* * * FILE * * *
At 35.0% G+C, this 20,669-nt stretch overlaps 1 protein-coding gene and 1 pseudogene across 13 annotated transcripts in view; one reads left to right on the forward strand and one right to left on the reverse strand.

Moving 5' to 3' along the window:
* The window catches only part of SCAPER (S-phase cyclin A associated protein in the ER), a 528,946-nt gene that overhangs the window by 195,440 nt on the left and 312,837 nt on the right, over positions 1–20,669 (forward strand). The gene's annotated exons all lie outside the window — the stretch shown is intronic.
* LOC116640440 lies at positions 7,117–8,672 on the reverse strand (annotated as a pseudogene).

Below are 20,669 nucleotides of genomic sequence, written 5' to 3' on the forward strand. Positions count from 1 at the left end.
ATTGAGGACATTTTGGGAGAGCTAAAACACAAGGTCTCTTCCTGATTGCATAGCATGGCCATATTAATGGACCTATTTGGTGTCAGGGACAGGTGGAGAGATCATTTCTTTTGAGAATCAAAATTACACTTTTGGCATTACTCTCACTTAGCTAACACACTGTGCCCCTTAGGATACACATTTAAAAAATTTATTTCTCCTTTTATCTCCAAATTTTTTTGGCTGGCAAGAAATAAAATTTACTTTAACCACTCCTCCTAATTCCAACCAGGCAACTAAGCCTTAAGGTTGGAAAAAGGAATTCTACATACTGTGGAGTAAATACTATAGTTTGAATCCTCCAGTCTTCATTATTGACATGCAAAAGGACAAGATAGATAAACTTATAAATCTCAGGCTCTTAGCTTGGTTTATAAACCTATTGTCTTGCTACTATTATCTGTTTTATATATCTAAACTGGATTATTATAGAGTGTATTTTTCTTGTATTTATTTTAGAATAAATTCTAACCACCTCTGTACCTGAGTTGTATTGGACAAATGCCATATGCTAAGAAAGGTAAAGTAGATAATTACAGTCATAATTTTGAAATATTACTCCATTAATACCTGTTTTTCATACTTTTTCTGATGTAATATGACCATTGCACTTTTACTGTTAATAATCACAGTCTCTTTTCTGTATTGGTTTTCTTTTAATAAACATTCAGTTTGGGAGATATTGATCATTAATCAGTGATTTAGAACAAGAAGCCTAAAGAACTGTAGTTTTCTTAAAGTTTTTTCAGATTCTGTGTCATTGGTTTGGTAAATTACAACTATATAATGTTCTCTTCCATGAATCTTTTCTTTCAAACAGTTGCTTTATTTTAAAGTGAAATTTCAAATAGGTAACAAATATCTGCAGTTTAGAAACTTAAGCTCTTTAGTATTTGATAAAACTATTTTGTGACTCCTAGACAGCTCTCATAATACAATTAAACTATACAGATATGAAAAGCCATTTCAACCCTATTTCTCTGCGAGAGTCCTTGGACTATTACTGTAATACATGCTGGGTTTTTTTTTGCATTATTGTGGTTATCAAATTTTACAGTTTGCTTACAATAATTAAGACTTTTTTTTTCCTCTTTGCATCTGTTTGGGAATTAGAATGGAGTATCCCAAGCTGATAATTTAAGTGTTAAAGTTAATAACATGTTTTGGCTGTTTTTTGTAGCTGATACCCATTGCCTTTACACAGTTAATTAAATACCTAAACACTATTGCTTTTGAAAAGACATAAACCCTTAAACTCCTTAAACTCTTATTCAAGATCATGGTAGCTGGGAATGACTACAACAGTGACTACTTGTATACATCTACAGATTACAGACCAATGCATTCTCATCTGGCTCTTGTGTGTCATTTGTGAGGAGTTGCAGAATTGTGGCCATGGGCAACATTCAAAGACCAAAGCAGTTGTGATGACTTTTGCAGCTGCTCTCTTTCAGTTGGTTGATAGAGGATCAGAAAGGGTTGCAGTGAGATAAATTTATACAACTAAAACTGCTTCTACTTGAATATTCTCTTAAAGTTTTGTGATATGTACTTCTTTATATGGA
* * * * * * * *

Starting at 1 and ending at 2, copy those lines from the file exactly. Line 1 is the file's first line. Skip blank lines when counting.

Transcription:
At 35.0% G+C, this 20,669-nt stretch overlaps 1 protein-coding gene and 1 pseudogene across 13 annotated transcripts in view; one reads left to right on the forward strand and one right to left on the reverse strand.

Moving 5' to 3' along the window: